Presenting himself as an exposer of false beliefs, for whom Spanish society at the time was crying out, Benedictine Father Benito Feijoo warned his contemporaries about the great number of falsely possessed wandering around the country. From his perspective, the proliferation of fake possessed people constituted one of the most serious deceptions, and also one of the most widely accepted by the masses. When Feijoo wrote his treatise on the falsely possessed, a significant work was being disseminated with the express approval of the Benedictine: El mundo engañado por los falsos médicos The world deceived by false doctors. In the middle of the eighteenth century, Feijoo's worth did not stem from his scientific knowledge or his cogent arguments, nor even his unstinting fight against what he considered to be superstition, but in his open and experimental approach to new kinds of understanding.
This introduction presents an overview of the key concepts discussed in the subsequent chapters of this book. The book examines the experience of and attitudes towards witchcraft from both above and below, in an age when the beliefs and 'worldview' of the 'elite' and the 'people' are often thought to have irrevocably pulled away from one another. It suggests that in Sweden and the Netherlands, as in England, the ecclesiastical courts had given up on dealing with popular magic by the early eighteenth century. The book highlights the significant role the Italian Inquisition continued to play in policing 'superstition' during the period. It describes that the parish minister was instrumental in bringing charges against her for practising magic. The book shows that Benito Feijoo's unmasking of the fraud and delusion involved did not lead him to reject completely that some people, albeit a very small number, were truly possessed.
This chapter examines how the vocabulary and imagery of witchcraft and magic in the trials reflects the symbolics of social hierarchy as well as the basis and creation of hierarchies in peasant communities. The inversion of hierarchy symbolised in witchcraft served to define the order through negation, not only as hierarchical in general, but also as a specific kind of hierarchy. On the level of social and ideological theory, witchcraft and vidskepelse thus fitted into the model of social misrule, which symbolised the opposite of world order. The chapter provides a brief outline of witch trials in late seventeenth-and early eighteenth-century Finland. Even though the trend was for the prosecution of benevolent magic and 'superstition', in the western Finnish parish of Ulvila, maleficium trials continued into the early eighteenth century.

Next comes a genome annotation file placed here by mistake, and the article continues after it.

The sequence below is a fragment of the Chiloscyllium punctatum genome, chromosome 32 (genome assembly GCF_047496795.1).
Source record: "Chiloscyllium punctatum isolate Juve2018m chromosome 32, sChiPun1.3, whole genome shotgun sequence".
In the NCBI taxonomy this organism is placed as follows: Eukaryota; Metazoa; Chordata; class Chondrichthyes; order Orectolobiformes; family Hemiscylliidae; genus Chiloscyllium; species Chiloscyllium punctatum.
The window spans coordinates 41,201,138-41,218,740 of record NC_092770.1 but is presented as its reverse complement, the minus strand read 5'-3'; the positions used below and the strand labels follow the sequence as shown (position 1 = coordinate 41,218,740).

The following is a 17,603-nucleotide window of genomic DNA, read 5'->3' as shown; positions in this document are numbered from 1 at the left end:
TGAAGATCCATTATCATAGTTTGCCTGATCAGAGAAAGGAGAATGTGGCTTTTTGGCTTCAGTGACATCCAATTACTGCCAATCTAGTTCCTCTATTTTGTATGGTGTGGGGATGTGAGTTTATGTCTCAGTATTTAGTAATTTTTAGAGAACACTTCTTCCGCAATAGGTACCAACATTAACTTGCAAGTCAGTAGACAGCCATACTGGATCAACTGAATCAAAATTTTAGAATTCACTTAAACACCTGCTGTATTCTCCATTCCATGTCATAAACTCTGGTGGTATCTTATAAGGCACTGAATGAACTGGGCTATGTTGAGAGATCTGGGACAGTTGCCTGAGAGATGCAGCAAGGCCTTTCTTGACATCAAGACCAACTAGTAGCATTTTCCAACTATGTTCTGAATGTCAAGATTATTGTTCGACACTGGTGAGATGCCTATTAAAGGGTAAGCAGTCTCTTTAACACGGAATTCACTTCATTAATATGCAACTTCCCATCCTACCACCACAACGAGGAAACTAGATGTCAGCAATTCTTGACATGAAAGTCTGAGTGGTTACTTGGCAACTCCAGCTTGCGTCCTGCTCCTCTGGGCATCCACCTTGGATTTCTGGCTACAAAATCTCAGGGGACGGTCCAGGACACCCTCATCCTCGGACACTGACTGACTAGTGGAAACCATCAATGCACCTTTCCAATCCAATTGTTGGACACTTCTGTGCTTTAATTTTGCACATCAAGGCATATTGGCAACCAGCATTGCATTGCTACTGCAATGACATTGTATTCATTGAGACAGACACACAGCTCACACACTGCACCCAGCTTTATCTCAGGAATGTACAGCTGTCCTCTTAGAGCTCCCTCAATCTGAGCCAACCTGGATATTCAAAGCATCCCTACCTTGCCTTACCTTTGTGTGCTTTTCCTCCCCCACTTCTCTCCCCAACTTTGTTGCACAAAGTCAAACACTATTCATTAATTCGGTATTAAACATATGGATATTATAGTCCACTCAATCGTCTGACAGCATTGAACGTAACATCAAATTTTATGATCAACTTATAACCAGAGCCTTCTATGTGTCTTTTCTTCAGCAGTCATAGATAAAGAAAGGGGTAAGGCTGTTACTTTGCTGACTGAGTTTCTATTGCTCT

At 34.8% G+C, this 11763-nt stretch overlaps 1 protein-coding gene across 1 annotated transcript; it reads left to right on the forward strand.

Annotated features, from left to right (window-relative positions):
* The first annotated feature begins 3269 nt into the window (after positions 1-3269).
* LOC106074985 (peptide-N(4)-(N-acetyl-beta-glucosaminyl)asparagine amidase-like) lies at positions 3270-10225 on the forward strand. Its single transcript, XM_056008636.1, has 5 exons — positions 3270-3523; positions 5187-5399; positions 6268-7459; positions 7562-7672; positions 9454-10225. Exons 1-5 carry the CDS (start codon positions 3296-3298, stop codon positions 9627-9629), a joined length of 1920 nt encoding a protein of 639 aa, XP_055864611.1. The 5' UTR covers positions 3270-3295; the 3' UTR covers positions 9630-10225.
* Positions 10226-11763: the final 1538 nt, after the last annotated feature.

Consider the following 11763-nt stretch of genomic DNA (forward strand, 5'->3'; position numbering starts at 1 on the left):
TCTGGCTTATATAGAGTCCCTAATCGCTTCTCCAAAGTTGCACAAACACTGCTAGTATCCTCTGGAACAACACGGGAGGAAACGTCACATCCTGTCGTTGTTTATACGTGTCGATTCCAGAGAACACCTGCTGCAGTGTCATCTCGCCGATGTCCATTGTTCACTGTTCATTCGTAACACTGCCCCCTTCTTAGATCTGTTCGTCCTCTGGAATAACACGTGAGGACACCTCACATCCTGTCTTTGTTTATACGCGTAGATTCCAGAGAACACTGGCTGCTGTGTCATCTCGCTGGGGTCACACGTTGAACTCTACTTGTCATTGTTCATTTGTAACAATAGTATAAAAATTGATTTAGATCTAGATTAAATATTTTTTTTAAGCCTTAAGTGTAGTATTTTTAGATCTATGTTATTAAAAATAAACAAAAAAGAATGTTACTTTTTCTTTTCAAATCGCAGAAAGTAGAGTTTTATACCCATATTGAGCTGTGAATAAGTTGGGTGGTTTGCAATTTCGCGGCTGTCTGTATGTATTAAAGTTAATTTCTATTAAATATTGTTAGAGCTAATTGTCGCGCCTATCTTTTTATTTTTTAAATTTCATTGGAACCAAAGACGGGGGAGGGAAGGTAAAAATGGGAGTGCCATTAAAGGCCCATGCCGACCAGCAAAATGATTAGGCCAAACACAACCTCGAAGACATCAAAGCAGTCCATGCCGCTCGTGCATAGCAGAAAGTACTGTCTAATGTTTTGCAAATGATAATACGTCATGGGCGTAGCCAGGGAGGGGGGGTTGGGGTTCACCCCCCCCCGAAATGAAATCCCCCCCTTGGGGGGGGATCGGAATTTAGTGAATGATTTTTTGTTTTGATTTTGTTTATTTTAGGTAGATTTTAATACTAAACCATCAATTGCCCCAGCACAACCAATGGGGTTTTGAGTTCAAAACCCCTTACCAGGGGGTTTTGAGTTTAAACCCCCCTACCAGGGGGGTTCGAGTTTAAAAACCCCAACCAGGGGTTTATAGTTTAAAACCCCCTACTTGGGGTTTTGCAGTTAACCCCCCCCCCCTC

The pro exoneratione sua propria coscientia seems to delineate deep penitential lines of contrition and of repentance, which are approached as a sacramental practice, and demonstrates the depth and capillary social control of the Church in eighteenth-century Italy. The exoneratione sua coscientia reveals the formalities of social control employed by the Church through the tool of the confession. This chapter is concerned with accusations of magic, which were formalised as denunciations heard by the Inquisition of the Archdiocese of Capua, a city twelve miles north of Naples, during the first half of the eighteenth century. It examines the stylistic and rhetorical mechanisms that emerge from the documents. The chapter approaches the records as texts rather than as accusations. The Inquisitional documents used in the chapter consist of narratives describing instances of magical practices, and the reasons why people decided to denounce others who were involved in such activities.
This chapter is concerned with the possible divergence of public and private responses in 'the discourse of spirits' and the implications of this for understanding of the decline in the 'public discourse' of witchcraft, magic and the supernatural during the eighteenth century. In a relatively free society where public opinion and its correlate, market demand, were held to be superior to professional or state control, the discourse of empiricism and enlightenment was open for appropriation by all sides. The evidence presented in the chapter suggests instead both that public discourse may be only an approximate guide to private belief, dependent on the rules of public debate, but also that those very rules of public debate may themselves have moulded private belief, at least in the longer term.